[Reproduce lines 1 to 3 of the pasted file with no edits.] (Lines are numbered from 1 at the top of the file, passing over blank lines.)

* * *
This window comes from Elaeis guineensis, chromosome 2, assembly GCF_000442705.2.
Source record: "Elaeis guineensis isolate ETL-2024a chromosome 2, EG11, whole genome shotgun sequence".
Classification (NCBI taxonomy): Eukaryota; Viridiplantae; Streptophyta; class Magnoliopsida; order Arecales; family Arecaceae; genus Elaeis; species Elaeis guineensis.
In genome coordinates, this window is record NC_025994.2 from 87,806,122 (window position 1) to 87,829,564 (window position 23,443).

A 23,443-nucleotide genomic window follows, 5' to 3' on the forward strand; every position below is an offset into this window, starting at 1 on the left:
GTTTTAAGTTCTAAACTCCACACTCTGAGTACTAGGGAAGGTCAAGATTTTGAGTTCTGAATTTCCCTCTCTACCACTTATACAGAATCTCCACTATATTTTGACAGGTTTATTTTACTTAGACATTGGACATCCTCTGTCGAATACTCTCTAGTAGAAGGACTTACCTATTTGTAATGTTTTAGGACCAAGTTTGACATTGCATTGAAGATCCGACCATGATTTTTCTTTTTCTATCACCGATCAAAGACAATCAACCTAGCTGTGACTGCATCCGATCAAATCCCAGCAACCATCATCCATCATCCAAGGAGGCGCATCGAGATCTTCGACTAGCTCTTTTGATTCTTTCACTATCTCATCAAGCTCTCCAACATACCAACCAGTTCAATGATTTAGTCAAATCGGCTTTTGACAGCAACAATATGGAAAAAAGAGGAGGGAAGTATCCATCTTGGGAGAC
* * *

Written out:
This window comes from Elaeis guineensis, chromosome 2, assembly GCF_000442705.2.
Source record: "Elaeis guineensis isolate ETL-2024a chromosome 2, EG11, whole genome shotgun sequence".
Classification (NCBI taxonomy): Eukaryota; Viridiplantae; Streptophyta; class Magnoliopsida; order Arecales; family Arecaceae; genus Elaeis; species Elaeis guineensis.